# Tangent Space is naturally isomorphic to $\{p\} \times \mathbb{R}^n$?

I am studying differential geometry of curves and surfaces and trying to make sense of the definition of the tangent space. I have seen this before, studying manifolds:

The tangent space to a manifold $$M$$ is a space of derivations $$D: C^{\infty}_p(M) \rightarrow \mathbb{R}$$ that satifies $$D(fg) = D(f)g(p) + f(p)D(g)$$ and is denoted by $$T_pM$$. But some books of differential geometry of curves and surfaces defines it to be $$\{p\} \times \mathbb{R}^2$$.

This makes sense because they're cleary isomorphic, considering a two dimensional surface immersed in $$\mathbb{R}^3$$. But is it a natural isomorphism? If so, does it require to be an immersed surface or this result holds for manifolds in general? If it is not natural, why the books of differential geometry of surfaces defines this way?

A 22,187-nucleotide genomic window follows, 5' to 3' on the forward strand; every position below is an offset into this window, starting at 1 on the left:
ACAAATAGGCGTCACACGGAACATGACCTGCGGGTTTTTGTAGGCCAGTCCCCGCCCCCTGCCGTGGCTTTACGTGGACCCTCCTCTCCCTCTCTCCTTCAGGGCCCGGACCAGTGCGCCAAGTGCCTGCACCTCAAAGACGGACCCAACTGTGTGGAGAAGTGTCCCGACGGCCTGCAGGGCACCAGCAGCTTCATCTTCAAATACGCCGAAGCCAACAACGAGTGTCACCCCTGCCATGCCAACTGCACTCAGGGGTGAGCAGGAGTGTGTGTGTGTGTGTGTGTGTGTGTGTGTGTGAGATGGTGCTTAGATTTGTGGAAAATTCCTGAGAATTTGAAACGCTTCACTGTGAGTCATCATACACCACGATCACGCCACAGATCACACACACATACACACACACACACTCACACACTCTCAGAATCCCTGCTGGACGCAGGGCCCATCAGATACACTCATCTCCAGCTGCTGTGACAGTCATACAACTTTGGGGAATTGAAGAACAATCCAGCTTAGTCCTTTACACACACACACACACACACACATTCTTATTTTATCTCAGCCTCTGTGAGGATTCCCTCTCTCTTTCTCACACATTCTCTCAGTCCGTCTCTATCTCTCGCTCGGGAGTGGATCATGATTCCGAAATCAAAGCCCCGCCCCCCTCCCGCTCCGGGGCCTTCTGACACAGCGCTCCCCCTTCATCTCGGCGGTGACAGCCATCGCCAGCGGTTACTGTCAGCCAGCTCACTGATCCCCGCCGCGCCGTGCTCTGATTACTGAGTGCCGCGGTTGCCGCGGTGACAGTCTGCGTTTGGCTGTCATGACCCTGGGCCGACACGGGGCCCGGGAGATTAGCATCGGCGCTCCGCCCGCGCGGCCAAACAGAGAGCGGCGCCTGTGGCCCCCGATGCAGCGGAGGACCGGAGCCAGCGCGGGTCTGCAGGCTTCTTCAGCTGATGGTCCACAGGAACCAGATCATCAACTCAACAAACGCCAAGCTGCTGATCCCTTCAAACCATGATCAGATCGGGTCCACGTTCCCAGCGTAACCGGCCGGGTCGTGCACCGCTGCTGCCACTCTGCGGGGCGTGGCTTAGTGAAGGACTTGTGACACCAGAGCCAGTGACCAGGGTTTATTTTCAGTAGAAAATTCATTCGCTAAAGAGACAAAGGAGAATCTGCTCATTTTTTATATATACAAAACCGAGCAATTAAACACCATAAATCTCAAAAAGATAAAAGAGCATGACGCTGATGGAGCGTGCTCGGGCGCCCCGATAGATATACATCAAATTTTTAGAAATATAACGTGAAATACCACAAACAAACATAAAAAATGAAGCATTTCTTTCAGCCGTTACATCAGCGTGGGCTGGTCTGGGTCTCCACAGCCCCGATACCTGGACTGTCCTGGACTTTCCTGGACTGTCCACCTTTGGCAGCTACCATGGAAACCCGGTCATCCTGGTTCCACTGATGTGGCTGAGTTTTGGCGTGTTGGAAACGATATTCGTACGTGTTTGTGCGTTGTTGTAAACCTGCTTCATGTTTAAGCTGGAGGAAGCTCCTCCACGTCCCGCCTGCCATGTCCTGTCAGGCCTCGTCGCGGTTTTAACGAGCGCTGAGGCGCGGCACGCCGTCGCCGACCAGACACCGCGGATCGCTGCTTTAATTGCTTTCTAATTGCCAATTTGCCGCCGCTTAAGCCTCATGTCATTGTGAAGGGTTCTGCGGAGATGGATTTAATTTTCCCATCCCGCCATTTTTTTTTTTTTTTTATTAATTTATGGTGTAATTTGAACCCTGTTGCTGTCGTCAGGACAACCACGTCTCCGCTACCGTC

• With a chart $\phi$ from $U\subset \Bbb{R}^n$ to $M$ such that $\phi(0)=p$ and $v\in \Bbb{R}^n$ then $f\mapsto \lim_{h\to 0} \frac{f(\phi(0))-f(\phi(h v))}h$ is a derivation, and all of them arise this way. Commented Feb 12, 2023 at 0:01
In finite dimensions, there is a canonical isomorphism: Every tangent vector $$v\in T_pM$$ can be seen as a directional derivative $$D_v$$, which is a derivation in your above sense.
To make this more precise: A tangent vector $$v\in T_pM$$ to a manifold $$M$$ at a point $$p\in M$$ is defined as an equivalence class $$[\gamma_v]$$ of curves: Two curves $$\gamma_1,\gamma_2\in C^\infty((-\varepsilon,\varepsilon),M)$$ with $$\gamma_1(0)=\gamma_2(0)=p$$ are tangentially equivalent, if $$\left.\frac{d}{dt}\right|_{t=0} \Phi(\gamma_1(t)) = \left.\frac{d}{dt}\right|_{t=0}\Phi(\gamma_2(t))$$ with respect to some chart $$(\Phi,U)$$ with $$p\in U$$ and $$\Phi : U\rightarrow\mathbb{R}^n$$.
Then, for any smooth function $$f\in C^\infty(M,\mathbb{R})$$, its directional derivative $$D_v f$$ into the direction $$v\in T_pM$$ is defined by $$D_v f := \left.\frac{d}{dt}\right|_{t=0}f(\gamma_v(t))$$ for some curve $$\gamma_v:(-\varepsilon,\varepsilon)\rightarrow M$$ that represents $$v$$ in the above sense.